-John M.

    1. S

      “But what exactly are these jihadis accomplishing? Are they getting Europe or the US closer to Muslim hegemony/sharia law? No, they are not. In fact, they are preparing Europe and the US for blowback of epic proportions.”

      Increase in paramilitary numbers, equipment and employment, tightened laws/roe’s, fear and discord amongst the population……a terrorist war of disruption, directly caused by suborned “leaders” who knowingly imported irredeemable barbarians. A dictatorship is coming, where Caesar had trouble and everyone from Charlemagne to Hitler tried, came close, and failed. The prize is Babylon, the fallen kingdom of Nimrod, a global hegemony where the loyal satrap is wealthy, debauched and secure beyond dreams, the helots are submissive and there is neither a New World to flee to nor launch a D-Day from. Yes, blowback is precisely the intent, and the perfect method to overcome that pesky 2nd amendment, the main obstacle to implementation of the utopian ideal. You go, we all go, it’s only a matter of time. Better have faith in something more than beans, bullets and bandaids.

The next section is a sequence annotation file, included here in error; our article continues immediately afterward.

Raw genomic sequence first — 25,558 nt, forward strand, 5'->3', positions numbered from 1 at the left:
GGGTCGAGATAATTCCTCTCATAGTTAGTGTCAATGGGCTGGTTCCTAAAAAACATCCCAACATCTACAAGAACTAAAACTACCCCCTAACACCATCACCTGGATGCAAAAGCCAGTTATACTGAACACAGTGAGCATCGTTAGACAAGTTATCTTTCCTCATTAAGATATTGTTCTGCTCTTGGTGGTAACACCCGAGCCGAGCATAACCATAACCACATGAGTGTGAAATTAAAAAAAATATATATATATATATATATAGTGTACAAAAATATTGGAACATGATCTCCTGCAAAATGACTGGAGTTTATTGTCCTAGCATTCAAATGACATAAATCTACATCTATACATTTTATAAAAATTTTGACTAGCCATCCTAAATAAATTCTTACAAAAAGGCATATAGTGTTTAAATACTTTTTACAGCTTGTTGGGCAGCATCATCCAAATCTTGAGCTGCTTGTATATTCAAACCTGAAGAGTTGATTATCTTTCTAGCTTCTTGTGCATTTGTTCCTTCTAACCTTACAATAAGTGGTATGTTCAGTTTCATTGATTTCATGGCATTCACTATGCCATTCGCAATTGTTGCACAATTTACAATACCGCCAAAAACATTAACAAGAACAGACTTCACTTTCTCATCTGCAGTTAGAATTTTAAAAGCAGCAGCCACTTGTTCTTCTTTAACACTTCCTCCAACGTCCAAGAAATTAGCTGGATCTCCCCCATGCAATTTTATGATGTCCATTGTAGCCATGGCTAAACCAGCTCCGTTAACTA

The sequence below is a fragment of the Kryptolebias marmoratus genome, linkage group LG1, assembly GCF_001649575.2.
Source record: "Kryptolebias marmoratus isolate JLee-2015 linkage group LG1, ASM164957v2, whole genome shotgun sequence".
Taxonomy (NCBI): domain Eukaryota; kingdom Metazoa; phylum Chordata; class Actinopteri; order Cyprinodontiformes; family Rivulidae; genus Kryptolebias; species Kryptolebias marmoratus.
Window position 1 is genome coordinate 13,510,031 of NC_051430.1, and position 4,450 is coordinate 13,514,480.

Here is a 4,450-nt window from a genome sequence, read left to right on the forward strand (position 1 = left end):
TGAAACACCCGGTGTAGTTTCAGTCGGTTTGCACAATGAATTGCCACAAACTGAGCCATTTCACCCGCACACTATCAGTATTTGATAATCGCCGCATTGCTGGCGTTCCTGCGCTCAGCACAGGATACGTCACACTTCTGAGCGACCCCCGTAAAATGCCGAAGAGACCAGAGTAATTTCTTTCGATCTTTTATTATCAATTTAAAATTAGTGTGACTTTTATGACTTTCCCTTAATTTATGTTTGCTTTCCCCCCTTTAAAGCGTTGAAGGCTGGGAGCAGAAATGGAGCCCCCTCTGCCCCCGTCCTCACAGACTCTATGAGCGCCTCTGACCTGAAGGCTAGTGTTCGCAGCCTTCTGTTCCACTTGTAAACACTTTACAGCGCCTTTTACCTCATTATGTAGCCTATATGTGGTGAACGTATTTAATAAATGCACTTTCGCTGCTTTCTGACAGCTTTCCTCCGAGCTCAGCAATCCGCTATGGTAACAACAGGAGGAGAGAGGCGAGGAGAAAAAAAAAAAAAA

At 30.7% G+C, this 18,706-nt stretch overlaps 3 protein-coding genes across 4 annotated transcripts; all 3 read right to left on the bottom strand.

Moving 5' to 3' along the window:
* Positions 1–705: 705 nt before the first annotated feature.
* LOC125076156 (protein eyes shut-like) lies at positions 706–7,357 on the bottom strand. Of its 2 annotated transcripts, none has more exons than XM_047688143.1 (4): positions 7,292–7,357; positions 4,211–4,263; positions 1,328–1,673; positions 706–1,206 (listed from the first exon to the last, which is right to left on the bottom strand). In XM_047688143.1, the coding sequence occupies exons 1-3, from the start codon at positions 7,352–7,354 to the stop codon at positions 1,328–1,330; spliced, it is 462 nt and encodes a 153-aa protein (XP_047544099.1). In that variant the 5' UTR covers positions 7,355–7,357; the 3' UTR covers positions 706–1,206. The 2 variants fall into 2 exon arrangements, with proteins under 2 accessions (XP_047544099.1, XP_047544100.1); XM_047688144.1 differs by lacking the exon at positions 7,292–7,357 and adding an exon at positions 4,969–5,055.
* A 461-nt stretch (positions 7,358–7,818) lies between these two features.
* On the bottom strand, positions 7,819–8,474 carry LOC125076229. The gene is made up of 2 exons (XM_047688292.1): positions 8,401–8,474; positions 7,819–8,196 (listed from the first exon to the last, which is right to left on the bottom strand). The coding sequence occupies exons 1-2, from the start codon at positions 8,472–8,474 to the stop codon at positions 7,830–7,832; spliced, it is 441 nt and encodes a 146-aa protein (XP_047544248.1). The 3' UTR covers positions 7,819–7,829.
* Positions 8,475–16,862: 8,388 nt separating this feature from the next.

Btw, the lizard farmer’s site is a good one, a former top ten visit, but a little stale these days. One good link I got from him was an online book about Rhodesia. A former squadron commander of mine was Rhodesian, a fearsome warrior and a gentleman. Well worth looking into:

      1. John M.

        Well. Certainly the jihadis are serving someone’s ends. But it’s not their own or their families.

        -John M.

  3. Mr. 308

    Yea, all this tech tracking by way of plate readers and financial records and such. Very Jack Bauer.

    If you keep your cell phone turned on – they also know where you are at all times, and where you have been.